CHICHA, originally the sacred, lightly alcoholic beverage of choice during the Tawantinsuyo, became a font and art style used to promote popular Cumbia and Huayno artists to the masses. It is now the flag word for the vibrantly disarrayed culture the majority of Limeños find themselves in. Arguing with a bus operator when he passes your stop, or doubting the innocuity of a hamburger vendor on a street corner yet having no choice but to quell the grotesque (yet undeniable) need for her array of lipid suffused, mayonnaise based sauces. Sure to saturated even the most polished of fast food gourmands.
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Chicha is when the younger generations listen to their grandparents’ music, and although repulsed, at times they can’t help but feel connected to their hearth and people. When the music of the streets reflects the lives of the artists who interpret it. Be it the blind mother of 4, whose right leg has only enough strength to hold her while she leans on her speaker and microphone arrangement. The melancholic tones and cries that pierce your ears more than your heart, expose her ever more failing qualities. Or the lankly, cáfe au lait toned, adolescent boy, in a tattered shirt and sweatpants, sporting a new pair of bootleg Puma velcros, who uses the Cajón to express the Afro-Peruvian rhythms of the slave descendants who once made up 60% of Lima’s population.
Now, Chicha isn’t for the weak hearted, or those who honestly wash their hands after each and every bathroom break. Chicha is for those who have knowledge that Ceviche probably shouldn’t be left out all day, in the middle of summer. Nevertheless you invoke your lime dogma, investing your faith in the acidic and bacteria fighting powers of this fruit, thought to be the solidified tear of a Hindu goddess. As you place the tantric flavored marine delicacy between your teeth, you find Zen in the nearly butter-like quality of the fish. Just don’t get unhinged by eating cart served ceviche past 5 p.m., that’s just asking for a bad time.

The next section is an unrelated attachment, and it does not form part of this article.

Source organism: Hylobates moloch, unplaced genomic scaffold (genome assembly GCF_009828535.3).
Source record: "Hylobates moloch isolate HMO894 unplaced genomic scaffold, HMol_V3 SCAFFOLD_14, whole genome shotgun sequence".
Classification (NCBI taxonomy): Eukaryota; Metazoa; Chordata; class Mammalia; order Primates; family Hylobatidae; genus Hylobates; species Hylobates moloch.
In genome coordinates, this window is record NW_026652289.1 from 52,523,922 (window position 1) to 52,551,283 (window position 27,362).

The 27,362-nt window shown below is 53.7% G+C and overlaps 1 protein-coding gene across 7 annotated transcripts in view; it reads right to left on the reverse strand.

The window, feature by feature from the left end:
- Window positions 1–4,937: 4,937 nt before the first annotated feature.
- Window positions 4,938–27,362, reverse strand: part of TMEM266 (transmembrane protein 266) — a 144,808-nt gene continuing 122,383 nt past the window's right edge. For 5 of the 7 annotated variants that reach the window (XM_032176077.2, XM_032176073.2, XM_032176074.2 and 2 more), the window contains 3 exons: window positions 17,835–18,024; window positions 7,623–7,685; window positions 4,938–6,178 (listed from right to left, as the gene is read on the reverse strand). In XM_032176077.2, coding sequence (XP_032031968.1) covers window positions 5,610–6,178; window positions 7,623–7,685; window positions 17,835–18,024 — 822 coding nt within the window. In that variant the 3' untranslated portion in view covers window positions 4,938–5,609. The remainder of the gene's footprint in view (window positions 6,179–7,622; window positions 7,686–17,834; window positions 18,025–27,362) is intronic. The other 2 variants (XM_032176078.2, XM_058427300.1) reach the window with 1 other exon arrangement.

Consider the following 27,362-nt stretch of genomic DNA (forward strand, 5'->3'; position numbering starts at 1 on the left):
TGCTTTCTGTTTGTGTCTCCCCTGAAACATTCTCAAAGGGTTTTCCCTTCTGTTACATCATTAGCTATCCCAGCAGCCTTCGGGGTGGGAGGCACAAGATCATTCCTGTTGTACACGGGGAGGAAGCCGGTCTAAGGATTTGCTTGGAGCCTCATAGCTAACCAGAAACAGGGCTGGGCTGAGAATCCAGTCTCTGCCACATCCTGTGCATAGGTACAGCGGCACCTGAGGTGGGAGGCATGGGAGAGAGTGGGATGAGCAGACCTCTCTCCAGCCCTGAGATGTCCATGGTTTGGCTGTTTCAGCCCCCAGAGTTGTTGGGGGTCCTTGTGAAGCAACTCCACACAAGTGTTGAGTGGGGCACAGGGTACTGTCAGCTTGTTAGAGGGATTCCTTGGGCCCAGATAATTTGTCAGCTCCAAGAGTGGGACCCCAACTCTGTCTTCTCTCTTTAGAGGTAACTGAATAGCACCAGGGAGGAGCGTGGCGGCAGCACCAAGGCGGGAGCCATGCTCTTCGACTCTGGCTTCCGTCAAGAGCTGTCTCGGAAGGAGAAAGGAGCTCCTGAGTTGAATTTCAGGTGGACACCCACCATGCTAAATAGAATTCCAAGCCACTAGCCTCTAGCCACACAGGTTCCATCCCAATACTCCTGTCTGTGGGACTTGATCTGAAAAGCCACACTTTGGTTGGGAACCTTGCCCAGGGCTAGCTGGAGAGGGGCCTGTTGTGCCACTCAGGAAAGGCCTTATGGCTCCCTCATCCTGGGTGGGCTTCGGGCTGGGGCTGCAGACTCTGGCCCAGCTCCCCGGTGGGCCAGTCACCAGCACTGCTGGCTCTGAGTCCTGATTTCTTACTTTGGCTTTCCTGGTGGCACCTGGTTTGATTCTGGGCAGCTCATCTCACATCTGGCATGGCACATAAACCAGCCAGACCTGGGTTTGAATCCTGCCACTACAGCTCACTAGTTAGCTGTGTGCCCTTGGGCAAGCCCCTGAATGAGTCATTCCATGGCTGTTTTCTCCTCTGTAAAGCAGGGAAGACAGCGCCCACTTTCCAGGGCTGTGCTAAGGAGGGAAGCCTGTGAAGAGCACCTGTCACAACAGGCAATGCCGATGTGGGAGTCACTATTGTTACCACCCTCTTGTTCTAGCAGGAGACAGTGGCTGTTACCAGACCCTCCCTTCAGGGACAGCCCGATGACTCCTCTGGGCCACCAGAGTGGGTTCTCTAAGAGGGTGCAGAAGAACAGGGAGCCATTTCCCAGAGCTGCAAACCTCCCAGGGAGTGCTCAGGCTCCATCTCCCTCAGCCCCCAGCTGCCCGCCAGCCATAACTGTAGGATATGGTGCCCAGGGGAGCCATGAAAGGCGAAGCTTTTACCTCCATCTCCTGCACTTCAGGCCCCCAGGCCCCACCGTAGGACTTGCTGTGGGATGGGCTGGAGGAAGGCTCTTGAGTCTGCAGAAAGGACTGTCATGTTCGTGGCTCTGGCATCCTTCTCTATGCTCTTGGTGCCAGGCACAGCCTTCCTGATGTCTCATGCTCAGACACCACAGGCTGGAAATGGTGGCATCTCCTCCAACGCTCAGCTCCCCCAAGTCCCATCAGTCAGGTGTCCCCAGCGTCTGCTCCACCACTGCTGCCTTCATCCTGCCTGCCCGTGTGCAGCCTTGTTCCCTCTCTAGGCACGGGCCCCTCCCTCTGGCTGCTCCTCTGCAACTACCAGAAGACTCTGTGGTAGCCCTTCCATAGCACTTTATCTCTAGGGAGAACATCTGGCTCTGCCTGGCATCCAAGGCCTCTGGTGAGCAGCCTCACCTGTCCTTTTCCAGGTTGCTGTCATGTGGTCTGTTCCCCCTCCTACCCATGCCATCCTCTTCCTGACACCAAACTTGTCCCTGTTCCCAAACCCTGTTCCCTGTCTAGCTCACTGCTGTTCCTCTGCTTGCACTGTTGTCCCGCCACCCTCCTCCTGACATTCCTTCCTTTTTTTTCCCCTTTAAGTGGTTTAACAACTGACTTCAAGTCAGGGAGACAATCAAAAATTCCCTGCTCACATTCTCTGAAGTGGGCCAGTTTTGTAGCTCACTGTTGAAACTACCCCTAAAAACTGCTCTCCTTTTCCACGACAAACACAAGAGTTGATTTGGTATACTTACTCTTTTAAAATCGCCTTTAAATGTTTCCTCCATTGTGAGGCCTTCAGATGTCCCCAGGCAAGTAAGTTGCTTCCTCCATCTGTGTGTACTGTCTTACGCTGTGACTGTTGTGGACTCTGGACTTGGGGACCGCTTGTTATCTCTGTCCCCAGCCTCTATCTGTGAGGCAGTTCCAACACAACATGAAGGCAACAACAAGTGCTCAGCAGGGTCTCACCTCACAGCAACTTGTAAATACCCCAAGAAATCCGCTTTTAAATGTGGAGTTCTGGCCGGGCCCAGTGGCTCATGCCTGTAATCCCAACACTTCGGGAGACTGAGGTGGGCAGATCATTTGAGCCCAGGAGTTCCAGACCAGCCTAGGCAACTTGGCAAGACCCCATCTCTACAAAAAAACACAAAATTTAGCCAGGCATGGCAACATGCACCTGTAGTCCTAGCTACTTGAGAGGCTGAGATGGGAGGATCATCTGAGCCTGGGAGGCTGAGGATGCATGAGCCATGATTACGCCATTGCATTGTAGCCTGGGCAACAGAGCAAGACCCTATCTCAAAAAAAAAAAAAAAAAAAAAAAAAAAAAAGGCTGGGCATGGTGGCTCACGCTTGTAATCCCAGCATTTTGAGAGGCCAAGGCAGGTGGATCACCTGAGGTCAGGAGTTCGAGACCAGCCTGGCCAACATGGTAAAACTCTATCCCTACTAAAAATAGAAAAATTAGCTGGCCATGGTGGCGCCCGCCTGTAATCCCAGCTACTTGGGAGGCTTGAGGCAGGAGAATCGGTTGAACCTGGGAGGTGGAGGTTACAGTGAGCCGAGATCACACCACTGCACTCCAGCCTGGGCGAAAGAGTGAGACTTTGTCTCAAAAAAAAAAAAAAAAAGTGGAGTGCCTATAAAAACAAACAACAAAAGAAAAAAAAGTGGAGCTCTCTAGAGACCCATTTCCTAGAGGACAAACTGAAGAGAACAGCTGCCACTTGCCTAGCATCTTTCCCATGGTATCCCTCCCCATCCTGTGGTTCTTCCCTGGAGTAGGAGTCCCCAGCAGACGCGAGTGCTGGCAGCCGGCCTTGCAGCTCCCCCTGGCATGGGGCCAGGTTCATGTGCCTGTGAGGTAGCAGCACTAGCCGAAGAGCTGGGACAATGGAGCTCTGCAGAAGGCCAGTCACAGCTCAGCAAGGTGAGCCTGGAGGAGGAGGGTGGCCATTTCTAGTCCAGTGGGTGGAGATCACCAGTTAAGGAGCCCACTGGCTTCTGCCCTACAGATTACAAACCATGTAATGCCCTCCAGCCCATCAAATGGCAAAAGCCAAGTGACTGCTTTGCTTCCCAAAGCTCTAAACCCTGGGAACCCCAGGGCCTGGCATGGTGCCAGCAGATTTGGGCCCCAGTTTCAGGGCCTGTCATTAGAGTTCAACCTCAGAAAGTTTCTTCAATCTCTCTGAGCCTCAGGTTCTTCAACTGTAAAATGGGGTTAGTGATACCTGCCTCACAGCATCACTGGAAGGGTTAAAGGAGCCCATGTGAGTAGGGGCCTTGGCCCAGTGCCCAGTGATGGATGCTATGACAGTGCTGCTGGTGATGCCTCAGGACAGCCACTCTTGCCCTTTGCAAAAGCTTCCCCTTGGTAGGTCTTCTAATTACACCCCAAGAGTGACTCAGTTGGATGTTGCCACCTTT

My name is Jason, I’m a young, culinary arts student with dreams to pursue and cities to conquer. I currently reside in Lima, Peru. This blog will consist of my culinary adventures, just as one would presume a food blog would consist of. But I’m also on an adventure, to discover the occult, and indiscernible treasures of this mysterious country that I found myself in. From the hole in the wall where you can pay S/.15 (about $6-$7) for a heavy plate of Lomo Saltado with Tacu Tacu that’s so jammed the juices of your Lomo begin to drip from the side of your plate, forcing you to mix it with your absorbent accompaniment. To the different, unexplored uses of aguaymanto as a berry and a tomato. I want to find out which kind of potato really does make the best french fry, and which one I should just stick to baking whole. I want the smells of huacatay and spearmint to confuse and tantalize my sense of smell to have it feel as if it were if the mountains of Huancayo, waiting for the Pachamanca to served. This is I, this is my food, this is CHICHA